3D-Printed Stents to Minimize Radiotherapy Complications for Head and Neck Cancer

Category: Blog,Expert's Corner
Jun 02, 2024

Based on this year’s Cancer statistics in the United States, it is estimated that the incidence of Head and neck cancers (HNC) will reach 58,450 cases, with deaths estimated to be around 12,2301. Most of these cases constitute oral, pharyngeal, and laryngeal squamous cell carcinoma (SCC)2. The treatment and management of HNC remain the same, utilizing a combination of Radiotherapy, surgery, and chemotherapy. Despite advances in high-dose and precise radiation beams (i.e., Proton therapy and image-guide intensity-modulated radiotherapy (IG-IMRT), patients are left with a very poor quality of life due to radiation-induced oral mucositis (RIOM)3, characterized by the inflammation and ulceration of the oral cavity. In this blog, we want to introduce the benefits and challenges in using 3D-printed stents to reduce radiation-induced complications.

Role of positioning oral stents in HNC radiotherapy in mitigating RIOM:

HNC patients receiving radiotherapy will typically develop RIOM within 2-4 weeks after initiation of their treatment. They can be characterized by (1) pain, sores, or redness of the oral cavity, (2) hoarseness, (3) change of taste, (4) dry mouth, and (5) sensitive teeth. Duration of these side effects varies from 6-8 weeks to as long as two or more years, with swallowing difficulties being the most common long-term effect4.

‘Oral stents’ for HNC radiotherapy vary in terms of designs depending on their clinical utility. Singh et al. (2021) provide a great summary of such nuances involving stents with dose shielding, radiation carrier, and positioning/immobilization capabilities5. This article focuses on positioning oral stents, of which are utilized by clinicians to immobilize the patient’s teeth and tongue to achieve accurate patient positioning and prevent the irradiation of healthy tissues and thus, minimizing the effects of RIOM5, 6. These devices are used by patients intraorally and are used throughout the course of the patient’s treatment and vary from simple popsicle-like devices to patient-specific designs (see Fig. 1).

Manual fabrication vs. Digital 3D-printing

Patient-specific positioning stents commonly used in the clinic are often fabricated with an acrylic resin due to its biocompatibility, durability, and free-forming capabilities7. The manual fabrication workflow, which remains the standard of care for HNC radiotherapy, involves the acquisition of the patient’s dental impression, followed by creating a stone model and a wax pattern for modeling the acrylic stent. Often, these stent models undergo further verification and modification to ensure that the final stent model received by the patient fits correctly. Here, we are looking at an estimated 3-4 days’ worth of effort for a single stent device, involving labor-intensive processes to fabricate the final acrylic stent, and numerous patient visits and long appointments to manually acquire stone models, perform stent verifications, and modifications.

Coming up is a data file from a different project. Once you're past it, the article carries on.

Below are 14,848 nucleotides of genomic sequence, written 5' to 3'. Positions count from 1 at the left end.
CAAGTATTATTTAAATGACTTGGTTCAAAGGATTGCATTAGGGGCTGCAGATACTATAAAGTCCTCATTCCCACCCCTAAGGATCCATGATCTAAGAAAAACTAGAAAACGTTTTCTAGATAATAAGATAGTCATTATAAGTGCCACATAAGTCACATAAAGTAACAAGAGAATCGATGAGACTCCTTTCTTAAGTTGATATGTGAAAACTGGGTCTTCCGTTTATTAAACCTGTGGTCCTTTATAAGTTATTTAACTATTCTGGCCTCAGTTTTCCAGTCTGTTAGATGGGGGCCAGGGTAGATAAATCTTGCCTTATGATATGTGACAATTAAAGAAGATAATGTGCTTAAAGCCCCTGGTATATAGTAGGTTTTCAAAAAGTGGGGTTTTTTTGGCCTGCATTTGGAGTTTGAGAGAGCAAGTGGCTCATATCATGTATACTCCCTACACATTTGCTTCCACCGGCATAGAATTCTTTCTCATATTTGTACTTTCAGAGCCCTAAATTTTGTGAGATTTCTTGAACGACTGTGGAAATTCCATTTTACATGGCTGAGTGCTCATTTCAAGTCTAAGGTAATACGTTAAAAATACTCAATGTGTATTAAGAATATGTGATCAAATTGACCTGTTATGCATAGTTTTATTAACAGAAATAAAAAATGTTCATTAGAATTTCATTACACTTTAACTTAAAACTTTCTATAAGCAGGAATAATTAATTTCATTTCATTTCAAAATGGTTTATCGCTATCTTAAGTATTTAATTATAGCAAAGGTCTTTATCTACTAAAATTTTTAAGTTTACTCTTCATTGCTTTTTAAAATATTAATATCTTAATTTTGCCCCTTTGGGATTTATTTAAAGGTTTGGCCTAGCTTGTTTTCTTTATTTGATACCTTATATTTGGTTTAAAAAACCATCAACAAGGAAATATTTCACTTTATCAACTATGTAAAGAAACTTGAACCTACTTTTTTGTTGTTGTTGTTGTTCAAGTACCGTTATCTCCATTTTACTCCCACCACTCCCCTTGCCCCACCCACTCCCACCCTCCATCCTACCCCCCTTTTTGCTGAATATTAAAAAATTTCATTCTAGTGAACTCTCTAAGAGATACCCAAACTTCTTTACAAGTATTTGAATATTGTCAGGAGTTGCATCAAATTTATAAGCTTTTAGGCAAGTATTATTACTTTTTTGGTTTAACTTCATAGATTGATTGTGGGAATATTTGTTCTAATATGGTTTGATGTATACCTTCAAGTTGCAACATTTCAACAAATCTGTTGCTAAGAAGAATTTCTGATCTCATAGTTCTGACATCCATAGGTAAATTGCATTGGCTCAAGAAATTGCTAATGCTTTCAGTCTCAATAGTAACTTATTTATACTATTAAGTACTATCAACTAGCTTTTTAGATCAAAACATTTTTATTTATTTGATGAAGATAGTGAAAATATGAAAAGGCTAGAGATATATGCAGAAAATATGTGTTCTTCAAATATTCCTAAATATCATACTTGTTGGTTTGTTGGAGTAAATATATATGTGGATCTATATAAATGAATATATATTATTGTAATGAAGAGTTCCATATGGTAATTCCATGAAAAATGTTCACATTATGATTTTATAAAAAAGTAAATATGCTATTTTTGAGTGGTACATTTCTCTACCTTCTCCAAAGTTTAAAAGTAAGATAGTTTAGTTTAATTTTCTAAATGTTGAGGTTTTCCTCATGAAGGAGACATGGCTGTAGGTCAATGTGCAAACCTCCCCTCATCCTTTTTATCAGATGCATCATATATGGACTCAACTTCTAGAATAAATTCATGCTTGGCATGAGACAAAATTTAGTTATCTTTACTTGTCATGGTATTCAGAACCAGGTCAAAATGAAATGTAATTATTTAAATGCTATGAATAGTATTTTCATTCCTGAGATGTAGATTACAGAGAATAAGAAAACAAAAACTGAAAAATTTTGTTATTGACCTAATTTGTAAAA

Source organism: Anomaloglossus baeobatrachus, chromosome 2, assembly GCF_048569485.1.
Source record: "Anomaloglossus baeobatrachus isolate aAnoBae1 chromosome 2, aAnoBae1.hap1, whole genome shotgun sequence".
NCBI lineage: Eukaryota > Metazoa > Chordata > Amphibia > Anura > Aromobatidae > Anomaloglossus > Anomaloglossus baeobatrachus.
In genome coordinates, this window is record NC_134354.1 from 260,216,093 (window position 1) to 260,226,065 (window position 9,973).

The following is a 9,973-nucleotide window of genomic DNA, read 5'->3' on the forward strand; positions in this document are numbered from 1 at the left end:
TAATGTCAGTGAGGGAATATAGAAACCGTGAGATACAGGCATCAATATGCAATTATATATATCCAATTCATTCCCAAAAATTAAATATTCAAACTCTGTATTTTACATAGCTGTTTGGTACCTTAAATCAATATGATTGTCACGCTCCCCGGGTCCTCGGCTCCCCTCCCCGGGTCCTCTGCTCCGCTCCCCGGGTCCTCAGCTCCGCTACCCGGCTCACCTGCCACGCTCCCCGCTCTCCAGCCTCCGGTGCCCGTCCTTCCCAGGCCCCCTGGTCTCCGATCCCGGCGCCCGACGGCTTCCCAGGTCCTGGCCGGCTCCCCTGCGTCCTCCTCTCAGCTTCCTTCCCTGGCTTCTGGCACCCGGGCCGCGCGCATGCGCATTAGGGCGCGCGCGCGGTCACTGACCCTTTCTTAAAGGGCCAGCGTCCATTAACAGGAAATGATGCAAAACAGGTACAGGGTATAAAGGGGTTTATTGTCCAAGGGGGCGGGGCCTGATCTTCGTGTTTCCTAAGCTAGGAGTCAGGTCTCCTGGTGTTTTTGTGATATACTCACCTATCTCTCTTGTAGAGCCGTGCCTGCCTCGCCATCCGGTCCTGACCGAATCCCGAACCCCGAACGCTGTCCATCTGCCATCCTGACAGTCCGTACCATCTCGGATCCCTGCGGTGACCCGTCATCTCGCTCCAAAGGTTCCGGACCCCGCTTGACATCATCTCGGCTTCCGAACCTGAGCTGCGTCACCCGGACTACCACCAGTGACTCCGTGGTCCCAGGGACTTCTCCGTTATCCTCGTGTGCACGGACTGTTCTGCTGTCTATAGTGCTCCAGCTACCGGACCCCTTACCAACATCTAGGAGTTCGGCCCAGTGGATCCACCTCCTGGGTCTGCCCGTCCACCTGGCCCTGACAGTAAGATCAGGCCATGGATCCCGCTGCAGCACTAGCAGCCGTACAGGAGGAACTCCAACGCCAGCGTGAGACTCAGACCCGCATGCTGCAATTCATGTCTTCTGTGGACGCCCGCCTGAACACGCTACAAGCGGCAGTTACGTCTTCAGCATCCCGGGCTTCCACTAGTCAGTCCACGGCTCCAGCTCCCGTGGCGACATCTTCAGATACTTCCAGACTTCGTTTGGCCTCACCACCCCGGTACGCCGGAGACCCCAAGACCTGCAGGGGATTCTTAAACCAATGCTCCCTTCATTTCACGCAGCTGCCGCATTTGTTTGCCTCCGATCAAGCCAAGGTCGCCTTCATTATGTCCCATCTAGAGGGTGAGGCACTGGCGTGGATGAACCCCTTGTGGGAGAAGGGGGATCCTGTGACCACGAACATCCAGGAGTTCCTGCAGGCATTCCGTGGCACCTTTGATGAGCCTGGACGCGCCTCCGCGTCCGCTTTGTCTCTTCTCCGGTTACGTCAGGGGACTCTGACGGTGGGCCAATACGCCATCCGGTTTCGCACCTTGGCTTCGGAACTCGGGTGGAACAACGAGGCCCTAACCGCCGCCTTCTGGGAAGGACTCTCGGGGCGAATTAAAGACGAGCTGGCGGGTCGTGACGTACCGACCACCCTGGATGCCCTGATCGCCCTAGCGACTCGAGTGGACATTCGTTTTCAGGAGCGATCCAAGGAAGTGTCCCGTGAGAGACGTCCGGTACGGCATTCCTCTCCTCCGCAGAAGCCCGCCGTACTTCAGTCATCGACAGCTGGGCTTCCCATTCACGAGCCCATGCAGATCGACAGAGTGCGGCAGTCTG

Computer-aided design (CAD) and 3D printing’s customization capabilities allow for the fabrication of complex structures and the streamlined production of customizable stents tailored to patients8-11. A prospective trial by Zaid et al. (2020) demonstrated these advantages, showing: the non-inferiority of 3D-printed stents in terms of patient-reported outcomes, their comparable reproducibility in intraoral positioning, their low-cost production (average of 12 USD per stent) and reduced fabrication time (average of 8 hours per stent)(see Fig. 2)12. Compared to the manual fabrication process, it is easy to see how digital 3D printing provides a cost-effective option for clinicians and patients!

Limitations of 3D Printed Oral Stents:

Despite promising results, there exist challenges limiting the integration of 3D-printed oral stents into clinical practice:

  1. The quality of 3D-printed oral stents and post-processing time depend on the imaging quality of the oral anatomy — oral stent designs for 3D-printing can be generated using (a) CT imaging data, (b) surface scans of stone models, or (c) intraoral scanning. Segmentation of dental data from CT comes with numerous disadvantages due to presence of imaging artefacts, leading to a poor reconstruction of the dental anatomy with under/overestimation of tissue boundaries. Surface scanning method11 provides a more accurate dental anatomy, however, requires the manual fabrication of the patient’s stone model, which are not readily available. Lastly, intraoral scanning offers a superior advantage in terms of quality and efficiency compared to (a) and (b), however, are expensive and requires more resources and the proper training of clinical personnels10.
  2. Inter- and intra- variabilities of 3D-printed devices — there exists a wide range of biocompatible 3D-printing materials, technologies and parameters which offers users great flexibility in their design and manufacturing objectives. Unfortunately, this high number of variables opens up myriad of uncertainties concerning safety, durability, and compatibility13, 14. As a general rule, users must utilize the same vendor material, 3D printing machine, as well as vendor-recommended 3D printing parameters. Furthermore, it is advised that users perform their own in-house testing and analysis to ensure that errors/uncertainties are properly accounted for. Common technologies utilized for fabricating oral stents includes stereolithography with biocompatible resin materials8, 10-12. Some have utilized material extrusion technologies, using Polylactic Acid (PLA) filaments9, 15.